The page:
In an interview with BusinessWeek, Toyota’s new North American chief Yoshimi Inaba shared his view that Lexus needs to be “redefined and rethought for the future”:
When it comes to Lexus, the issue is pretty clear: The luxury brand is far too dependent on just two of its nine models. The ES330/350 sedan and RX350 line account for two-thirds of sales. The GS sedan lineup—rear-wheel-drive sedans meant to take on German brands—haven’t caught on, selling just 3,500 cars this year.
Inaba sees two problems he needs to tackle: First, he says, Toyota has been making too many decisions about new models and designs in Japan. “We are becoming more regionally focused now and pushing decisions down to the places where the vehicles will be sold,” he said. To that end, several “global” job titles have been eliminated. Second, he believes Toyota’s vehicle designs must be jazzed up. “It’s been a fair criticism that our designs do not have enough excitement,” he said.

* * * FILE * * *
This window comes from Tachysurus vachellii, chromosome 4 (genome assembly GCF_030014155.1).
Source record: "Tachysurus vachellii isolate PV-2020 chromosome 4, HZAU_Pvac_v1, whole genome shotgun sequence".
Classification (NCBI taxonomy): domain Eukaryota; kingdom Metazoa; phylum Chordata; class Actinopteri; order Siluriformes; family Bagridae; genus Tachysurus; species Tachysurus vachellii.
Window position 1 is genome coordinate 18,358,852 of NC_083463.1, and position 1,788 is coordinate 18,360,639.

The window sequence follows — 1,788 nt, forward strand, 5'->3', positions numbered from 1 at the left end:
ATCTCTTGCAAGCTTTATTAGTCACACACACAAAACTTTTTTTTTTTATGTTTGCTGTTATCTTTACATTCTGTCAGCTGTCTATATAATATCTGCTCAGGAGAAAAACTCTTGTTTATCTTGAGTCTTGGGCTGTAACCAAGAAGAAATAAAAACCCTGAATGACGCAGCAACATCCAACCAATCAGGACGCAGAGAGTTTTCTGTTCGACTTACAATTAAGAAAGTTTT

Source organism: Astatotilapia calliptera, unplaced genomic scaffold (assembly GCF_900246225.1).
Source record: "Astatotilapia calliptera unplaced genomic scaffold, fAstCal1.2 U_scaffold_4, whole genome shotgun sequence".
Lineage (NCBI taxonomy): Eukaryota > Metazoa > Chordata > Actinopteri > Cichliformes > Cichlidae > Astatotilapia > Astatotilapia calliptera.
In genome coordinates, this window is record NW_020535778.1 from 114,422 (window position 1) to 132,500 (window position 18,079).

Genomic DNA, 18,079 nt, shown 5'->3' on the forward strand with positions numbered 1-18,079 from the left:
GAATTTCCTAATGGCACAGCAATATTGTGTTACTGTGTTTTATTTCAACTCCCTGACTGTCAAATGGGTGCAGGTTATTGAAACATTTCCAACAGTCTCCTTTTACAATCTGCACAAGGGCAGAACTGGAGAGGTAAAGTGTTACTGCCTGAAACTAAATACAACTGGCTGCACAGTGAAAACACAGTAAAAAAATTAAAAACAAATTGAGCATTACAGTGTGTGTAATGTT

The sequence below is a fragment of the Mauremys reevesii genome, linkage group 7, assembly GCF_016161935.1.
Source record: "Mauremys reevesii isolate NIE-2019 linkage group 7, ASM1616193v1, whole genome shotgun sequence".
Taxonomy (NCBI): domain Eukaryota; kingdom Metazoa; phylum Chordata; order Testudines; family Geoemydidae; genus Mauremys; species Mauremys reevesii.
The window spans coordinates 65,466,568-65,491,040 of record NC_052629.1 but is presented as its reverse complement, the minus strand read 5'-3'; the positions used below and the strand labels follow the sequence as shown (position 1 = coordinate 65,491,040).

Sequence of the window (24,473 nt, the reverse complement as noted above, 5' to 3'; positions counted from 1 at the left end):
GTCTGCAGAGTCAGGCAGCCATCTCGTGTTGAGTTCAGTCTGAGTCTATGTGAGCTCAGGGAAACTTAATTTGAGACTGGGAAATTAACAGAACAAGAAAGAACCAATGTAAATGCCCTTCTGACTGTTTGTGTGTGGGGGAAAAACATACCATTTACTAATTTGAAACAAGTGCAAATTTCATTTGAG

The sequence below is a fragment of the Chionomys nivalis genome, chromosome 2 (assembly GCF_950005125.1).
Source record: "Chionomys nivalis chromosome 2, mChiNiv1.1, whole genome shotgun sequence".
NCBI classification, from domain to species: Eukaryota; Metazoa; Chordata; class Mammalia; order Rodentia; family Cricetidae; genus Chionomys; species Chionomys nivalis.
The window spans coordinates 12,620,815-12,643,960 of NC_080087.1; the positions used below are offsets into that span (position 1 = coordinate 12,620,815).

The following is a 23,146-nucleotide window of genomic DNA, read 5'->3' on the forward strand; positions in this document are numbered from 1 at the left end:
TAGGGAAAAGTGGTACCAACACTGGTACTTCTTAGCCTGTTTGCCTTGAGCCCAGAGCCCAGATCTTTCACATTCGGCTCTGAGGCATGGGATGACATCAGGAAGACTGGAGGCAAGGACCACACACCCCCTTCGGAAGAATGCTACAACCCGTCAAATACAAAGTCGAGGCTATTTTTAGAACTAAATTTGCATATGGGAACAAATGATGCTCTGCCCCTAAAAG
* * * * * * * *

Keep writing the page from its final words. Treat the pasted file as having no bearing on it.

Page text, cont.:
The fact that Toyota is moving away from a Japan-centric perspective is sure to bring some real change into the Lexus lineup. In fact, we may have already seen the first result with the announcement of a small Lexus hatchback, which is certainly directed straight at the European market.
It’s no small coincidence that the GS is used as the primary example of an underperformer, where the vehicle’s central issue is outlined by consultant Jim Hall:
The GS, notes consultant Hall, has been a very good sedan, but it takes on neither the BMW
3 Series5 Series nor the Mercedes E Class in size, performance, or price. “It’s in the middle and that can be a tough place to be,” Hall says. “That car needs to take on one or the other in sales volume for Lexus to grow.”
One of the biggest knocks against the GS is the driving experience, and a push towards 5-Series performance would be a serious step in the right direction.